From the Rocky Mountain Collegian (Jordan Kurtz):
Brian Richter, the director of Global Freshwater Strategies for The Nature Conservancy, presented his “Meeting the Global Challenges of Water Scarcity” lecture to a crowd of more than 100 people in the North Ballroom of the Lory Student Center Thursday night…
Richter focused on sustainability throughout the evening, making it very clear that the definition of this term varies greatly depending upon the location.
“Sustainability to us is to have a reliable supply of water, but also recognize that there are impacts when you use that water,” said Donnie Dustin, the water resources manager for Fort Collins. “You try to find a balance between meeting water needs and reducing demands and developing your water supplies to consider the environment as well.”[…]
According to Richter, our society also consumes water in astounding quantities. A healthy and hydrated human consumes about three quarts of water per day, but the average household usually uses around 12 gallons in the shower, 15 gallons in the washer, 19 gallons for the toilet and hundreds of gallons in landscape watering per day. Richter added, however, that 90 percent of household water that is used, with the exception of landscape watering, is returned.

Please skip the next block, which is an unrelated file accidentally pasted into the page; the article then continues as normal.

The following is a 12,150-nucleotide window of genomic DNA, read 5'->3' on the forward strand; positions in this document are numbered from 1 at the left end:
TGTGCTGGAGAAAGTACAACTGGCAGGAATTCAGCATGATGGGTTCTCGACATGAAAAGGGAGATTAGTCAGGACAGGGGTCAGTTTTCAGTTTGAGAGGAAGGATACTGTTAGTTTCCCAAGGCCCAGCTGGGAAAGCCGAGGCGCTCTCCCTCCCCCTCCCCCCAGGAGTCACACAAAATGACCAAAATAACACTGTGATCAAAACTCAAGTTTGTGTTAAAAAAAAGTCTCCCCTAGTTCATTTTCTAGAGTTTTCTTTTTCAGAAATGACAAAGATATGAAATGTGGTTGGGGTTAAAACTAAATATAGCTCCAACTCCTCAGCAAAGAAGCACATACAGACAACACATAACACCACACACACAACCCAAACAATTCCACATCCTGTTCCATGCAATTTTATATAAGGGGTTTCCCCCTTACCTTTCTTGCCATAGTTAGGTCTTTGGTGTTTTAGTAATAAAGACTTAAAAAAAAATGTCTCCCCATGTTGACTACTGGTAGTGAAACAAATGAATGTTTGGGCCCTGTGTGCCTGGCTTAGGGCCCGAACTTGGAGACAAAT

The water that is used in consumer products is being documented into a measurement called a “water footprint.” The water footprint for the average American is 800 gallons per day – the equivalent of 12 bathtubs, Richter said. “We don’t want you to feel guilty about using water,” he added. Instead, he said he hopes that increasing the awareness of water conservation will spur more effective use of the life-essential resource.
Richter is part of another event at the university today at 10:00 AM. Here’s the announcement from Colorado State University:
Water Sustainability in the 21st Century: Why the world needs what CSU has
Brian Richter of the Nature Conservancy, along with panelists from CSU faculty, will discuss how we can integrate and build cross-campus research and education in water sustainability.
– Leroy Poff, Department of Biology
– Kurt Fausch, Department of Fish, Wildlife, and Conservation Biology
– Brian Bledsoe, Department of Civil and Environmental Engineering
– Gene Kelly, Department of Soil and Crop Sciences
Recognizing the importance of dialog and planning on this topic, the Colorado State University Water Center and the School of Global Environmental Sustainability have teamed up to host the CSU Water Café.
Water Café is an interdisciplinary, interactive series designed to examine critical water issues and the University’s roles in their solutions.
More conservation coverage here.